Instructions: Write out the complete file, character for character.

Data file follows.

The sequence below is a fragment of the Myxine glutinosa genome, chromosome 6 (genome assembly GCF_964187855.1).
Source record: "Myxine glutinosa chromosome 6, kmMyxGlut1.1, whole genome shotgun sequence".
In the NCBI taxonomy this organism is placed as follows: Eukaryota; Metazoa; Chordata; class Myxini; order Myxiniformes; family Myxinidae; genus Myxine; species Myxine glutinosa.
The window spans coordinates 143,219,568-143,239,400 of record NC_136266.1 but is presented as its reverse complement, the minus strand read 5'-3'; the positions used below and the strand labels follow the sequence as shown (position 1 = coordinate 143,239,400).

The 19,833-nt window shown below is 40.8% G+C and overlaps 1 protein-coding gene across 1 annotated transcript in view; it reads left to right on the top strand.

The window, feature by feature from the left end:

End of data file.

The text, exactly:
The sequence below is a fragment of the Myxine glutinosa genome, chromosome 6 (genome assembly GCF_964187855.1).
Source record: "Myxine glutinosa chromosome 6, kmMyxGlut1.1, whole genome shotgun sequence".
In the NCBI taxonomy this organism is placed as follows: Eukaryota; Metazoa; Chordata; class Myxini; order Myxiniformes; family Myxinidae; genus Myxine; species Myxine glutinosa.
The window spans coordinates 143,219,568-143,239,400 of record NC_136266.1 but is presented as its reverse complement, the minus strand read 5'-3'; the positions used below and the strand labels follow the sequence as shown (position 1 = coordinate 143,239,400).

The 19,833-nt window shown below is 40.8% G+C and overlaps 1 protein-coding gene across 1 annotated transcript in view; it reads left to right on the top strand.

The window, feature by feature from the left end: